Trump was basically Obama’s reply guy throughout the 2010s, so it’s only fitting that he won’t be able to take advantage of a new Twitter feature intended to curb his own comment trolls…legally, at least.
Twitter is testing an ability that lets users limit who can reply to their tweets. If you’re part of the test, you’ll be able to determine whether everyone can reply (the norm and current default), if only people that you follow can reply, or if only people you tag in a tweet can reply. If you don’t tag anyone and go with that last option, you’re basically turning off all replies, period.
Reactions to the new feature have been mixed. Some people are praising it as a way to stop potential harassers from replying. Others are joking about the feature’s elitism. And of course, still more have turned the “no replies” tweet into a meme already.
One important take points out the constitutional and legal ramifications of the feature for public officials. The ACLU has issued a statement that public officials need to be careful about how they use the reply-limiting features, lest they violate the First Amendment.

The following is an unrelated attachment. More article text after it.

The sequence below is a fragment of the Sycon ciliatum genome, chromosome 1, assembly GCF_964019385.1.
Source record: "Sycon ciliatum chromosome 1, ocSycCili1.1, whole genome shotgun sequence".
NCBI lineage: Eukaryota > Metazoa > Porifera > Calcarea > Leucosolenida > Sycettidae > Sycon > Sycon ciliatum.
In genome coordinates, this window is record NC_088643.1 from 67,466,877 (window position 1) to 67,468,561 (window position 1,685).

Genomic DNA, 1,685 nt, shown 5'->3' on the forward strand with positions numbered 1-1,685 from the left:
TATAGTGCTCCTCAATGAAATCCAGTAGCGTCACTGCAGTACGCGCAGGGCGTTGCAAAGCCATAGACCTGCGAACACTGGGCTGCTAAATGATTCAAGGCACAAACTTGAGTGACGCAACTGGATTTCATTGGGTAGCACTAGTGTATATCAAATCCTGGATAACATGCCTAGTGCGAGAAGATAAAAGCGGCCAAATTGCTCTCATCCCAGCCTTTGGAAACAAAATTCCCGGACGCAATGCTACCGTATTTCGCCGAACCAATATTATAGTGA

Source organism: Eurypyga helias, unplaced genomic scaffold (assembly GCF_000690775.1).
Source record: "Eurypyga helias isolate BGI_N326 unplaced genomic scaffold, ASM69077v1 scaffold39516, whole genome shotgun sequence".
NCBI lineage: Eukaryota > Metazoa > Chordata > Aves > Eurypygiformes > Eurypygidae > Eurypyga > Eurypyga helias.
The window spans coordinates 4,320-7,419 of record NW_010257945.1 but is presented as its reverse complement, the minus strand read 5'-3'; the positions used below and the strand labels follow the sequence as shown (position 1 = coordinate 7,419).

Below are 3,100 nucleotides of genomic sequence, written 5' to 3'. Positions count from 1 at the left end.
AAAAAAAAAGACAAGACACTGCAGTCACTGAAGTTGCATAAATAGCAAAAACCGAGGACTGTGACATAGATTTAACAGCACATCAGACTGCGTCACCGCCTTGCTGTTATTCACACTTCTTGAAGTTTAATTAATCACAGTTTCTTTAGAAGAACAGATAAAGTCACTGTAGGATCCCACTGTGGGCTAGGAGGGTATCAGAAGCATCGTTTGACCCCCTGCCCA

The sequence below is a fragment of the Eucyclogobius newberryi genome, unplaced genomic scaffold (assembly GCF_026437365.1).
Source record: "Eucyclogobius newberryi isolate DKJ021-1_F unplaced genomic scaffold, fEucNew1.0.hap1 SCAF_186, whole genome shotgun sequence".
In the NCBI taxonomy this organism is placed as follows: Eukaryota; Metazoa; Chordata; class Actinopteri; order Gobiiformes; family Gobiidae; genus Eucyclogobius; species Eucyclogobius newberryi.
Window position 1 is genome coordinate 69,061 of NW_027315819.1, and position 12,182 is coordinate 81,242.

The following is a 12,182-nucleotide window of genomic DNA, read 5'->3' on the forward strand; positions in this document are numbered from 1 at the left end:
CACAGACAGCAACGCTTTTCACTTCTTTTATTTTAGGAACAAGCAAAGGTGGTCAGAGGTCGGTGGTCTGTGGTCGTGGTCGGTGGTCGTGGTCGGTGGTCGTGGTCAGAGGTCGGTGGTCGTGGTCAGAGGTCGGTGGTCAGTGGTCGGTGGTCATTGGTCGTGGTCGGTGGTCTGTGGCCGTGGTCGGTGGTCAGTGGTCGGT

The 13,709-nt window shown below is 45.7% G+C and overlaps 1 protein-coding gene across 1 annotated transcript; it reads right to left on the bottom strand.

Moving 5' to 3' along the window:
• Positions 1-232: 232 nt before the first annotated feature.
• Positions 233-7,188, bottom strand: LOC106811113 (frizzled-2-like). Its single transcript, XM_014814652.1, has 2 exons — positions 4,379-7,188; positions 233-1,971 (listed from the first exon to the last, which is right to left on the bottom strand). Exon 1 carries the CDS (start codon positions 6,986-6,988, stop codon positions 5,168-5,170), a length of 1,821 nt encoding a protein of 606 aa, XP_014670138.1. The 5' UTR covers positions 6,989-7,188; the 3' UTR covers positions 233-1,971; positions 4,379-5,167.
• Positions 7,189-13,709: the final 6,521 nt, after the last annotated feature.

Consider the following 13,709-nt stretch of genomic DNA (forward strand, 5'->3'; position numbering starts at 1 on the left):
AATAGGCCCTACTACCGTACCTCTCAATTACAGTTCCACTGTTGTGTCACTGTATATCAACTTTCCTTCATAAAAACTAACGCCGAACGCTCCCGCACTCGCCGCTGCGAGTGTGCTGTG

As a general matter, Twitter’s investment in user controls is a good thing. But public officials would be violating the First Amendment if they were to use this tool to block speakers on any accounts they’ve opened up for public conversation in their roles as government actors. Nor should public officials use this tool to decide who can, or can’t, reply to accounts they have opened up for requests for government assistance, which may be on the rise due to COVID-19.
For the past several years, courts have been grappling with whether a public figure blocking someone on Twitter constitutes a violation of their first amendment rights. Most notably, the Court of Appeals upheld a ruling in a lawsuit brought against President Trump, saying that he was not allowed to block people after they had offended or disagreed with him, because it impinged on their freedom to engage in political speech.
The ACLU apparently sees the “no replies” feature as an extension of the idea of blocking because it limits speech in what has effectively become a digital public square. So, the new test features might be valuable, but people in the public eye are going to have to be careful about how they use them.